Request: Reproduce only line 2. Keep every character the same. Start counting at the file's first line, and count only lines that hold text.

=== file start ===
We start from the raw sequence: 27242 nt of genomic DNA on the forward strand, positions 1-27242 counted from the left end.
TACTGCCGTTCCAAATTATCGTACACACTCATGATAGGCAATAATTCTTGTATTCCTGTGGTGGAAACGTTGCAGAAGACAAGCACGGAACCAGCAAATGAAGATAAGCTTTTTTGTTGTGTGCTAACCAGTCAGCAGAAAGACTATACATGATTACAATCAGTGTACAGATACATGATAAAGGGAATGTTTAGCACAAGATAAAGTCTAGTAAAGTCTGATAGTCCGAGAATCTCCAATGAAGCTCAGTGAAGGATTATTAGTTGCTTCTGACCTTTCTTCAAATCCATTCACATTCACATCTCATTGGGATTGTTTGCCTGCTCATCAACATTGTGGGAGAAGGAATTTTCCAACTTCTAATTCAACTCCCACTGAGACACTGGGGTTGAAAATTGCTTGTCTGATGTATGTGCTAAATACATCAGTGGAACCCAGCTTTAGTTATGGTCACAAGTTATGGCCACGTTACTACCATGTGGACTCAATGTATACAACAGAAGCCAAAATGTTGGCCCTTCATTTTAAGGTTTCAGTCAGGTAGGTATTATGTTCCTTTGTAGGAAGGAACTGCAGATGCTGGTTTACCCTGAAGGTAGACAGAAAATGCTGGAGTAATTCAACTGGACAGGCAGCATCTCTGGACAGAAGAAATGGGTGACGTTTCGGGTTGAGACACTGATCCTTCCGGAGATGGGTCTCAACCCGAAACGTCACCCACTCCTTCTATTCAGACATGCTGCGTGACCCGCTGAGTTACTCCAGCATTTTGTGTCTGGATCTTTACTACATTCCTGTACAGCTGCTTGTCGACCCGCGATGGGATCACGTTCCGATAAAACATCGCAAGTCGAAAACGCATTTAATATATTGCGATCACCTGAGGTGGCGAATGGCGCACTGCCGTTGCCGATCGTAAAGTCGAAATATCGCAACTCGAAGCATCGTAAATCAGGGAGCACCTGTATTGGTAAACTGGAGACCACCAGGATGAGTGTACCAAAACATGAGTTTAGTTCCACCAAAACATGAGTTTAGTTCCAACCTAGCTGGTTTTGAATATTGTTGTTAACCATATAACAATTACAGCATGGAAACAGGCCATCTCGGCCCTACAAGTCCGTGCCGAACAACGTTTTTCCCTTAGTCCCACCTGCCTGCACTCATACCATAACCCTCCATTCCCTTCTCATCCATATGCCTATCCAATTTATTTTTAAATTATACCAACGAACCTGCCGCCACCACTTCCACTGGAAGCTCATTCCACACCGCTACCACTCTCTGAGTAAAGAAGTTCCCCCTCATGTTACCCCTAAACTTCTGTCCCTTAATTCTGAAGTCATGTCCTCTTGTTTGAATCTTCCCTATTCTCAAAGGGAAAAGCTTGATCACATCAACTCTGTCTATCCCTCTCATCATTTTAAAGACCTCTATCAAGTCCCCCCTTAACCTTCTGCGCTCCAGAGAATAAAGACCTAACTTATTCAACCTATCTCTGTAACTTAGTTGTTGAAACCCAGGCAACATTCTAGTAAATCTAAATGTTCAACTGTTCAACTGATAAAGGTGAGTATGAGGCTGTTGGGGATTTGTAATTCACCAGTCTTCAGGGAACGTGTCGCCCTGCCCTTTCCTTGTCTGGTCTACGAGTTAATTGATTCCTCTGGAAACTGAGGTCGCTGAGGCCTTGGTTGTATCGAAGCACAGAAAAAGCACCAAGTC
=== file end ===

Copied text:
TACTGCCGTTCCAAATTATCGTACACACTCATGATAGGCAATAATTCTTGTATTCCTGTGGTGGAAACGTTGCAGAAGACAAGCACGGAACCAGCAAATGAAGATAAGCTTTTTTGTTGTGTGCTAACCAGTCAGCAGAAAGACTATACATGATTACAATCAGTGTACAGATACATGATAAAGGGAATGTTTAGCACAAGATAAAGTCTAGTAAAGTCTGATAGTCCGAGAATCTCCAATGAAGCTCAGTGAAGGATTATTAGTTGCTTCTGACCTTTCTTCAAATCCATTCACATTCACATCTCATTGGGATTGTTTGCCTGCTCATCAACATTGTGGGAGAAGGAATTTTCCAACTTCTAATTCAACTCCCACTGAGACACTGGGGTTGAAAATTGCTTGTCTGATGTATGTGCTAAATACATCAGTGGAACCCAGCTTTAGTTATGGTCACAAGTTATGGCCACGTTACTACCATGTGGACTCAATGTATACAACAGAAGCCAAAATGTTGGCCCTTCATTTTAAGGTTTCAGTCAGGTAGGTATTATGTTCCTTTGTAGGAAGGAACTGCAGATGCTGGTTTACCCTGAAGGTAGACAGAAAATGCTGGAGTAATTCAACTGGACAGGCAGCATCTCTGGACAGAAGAAATGGGTGACGTTTCGGGTTGAGACACTGATCCTTCCGGAGATGGGTCTCAACCCGAAACGTCACCCACTCCTTCTATTCAGACATGCTGCGTGACCCGCTGAGTTACTCCAGCATTTTGTGTCTGGATCTTTACTACATTCCTGTACAGCTGCTTGTCGACCCGCGATGGGATCACGTTCCGATAAAACATCGCAAGTCGAAAACGCATTTAATATATTGCGATCACCTGAGGTGGCGAATGGCGCACTGCCGTTGCCGATCGTAAAGTCGAAATATCGCAACTCGAAGCATCGTAAATCAGGGAGCACCTGTATTGGTAAACTGGAGACCACCAGGATGAGTGTACCAAAACATGAGTTTAGTTCCACCAAAACATGAGTTTAGTTCCAACCTAGCTGGTTTTGAATATTGTTGTTAACCATATAACAATTACAGCATGGAAACAGGCCATCTCGGCCCTACAAGTCCGTGCCGAACAACGTTTTTCCCTTAGTCCCACCTGCCTGCACTCATACCATAACCCTCCATTCCCTTCTCATCCATATGCCTATCCAATTTATTTTTAAATTATACCAACGAACCTGCCGCCACCACTTCCACTGGAAGCTCATTCCACACCGCTACCACTCTCTGAGTAAAGAAGTTCCCCCTCATGTTACCCCTAAACTTCTGTCCCTTAATTCTGAAGTCATGTCCTCTTGTTTGAATCTTCCCTATTCTCAAAGGGAAAAGCTTGATCACATCAACTCTGTCTATCCCTCTCATCATTTTAAAGACCTCTATCAAGTCCCCCCTTAACCTTCTGCGCTCCAGAGAATAAAGACCTAACTTATTCAACCTATCTCTGTAACTTAGTTGTTGAAACCCAGGCAACATTCTAGTAAATCTAAATGTTCAACTGTTCAACTGATAAAGGTGAGTATGAGGCTGTTGGGGATTTGTAATTCACCAGTCTTCAGGGAACGTGTCGCCCTGCCCTTTCCTTGTCTGGTCTACGAGTTAATTGATTCCTCTGGAAACTGAGGTCGCTGAGGCCTTGGTTGTATCGAAGCACAGAAAAAGCACCAAGTC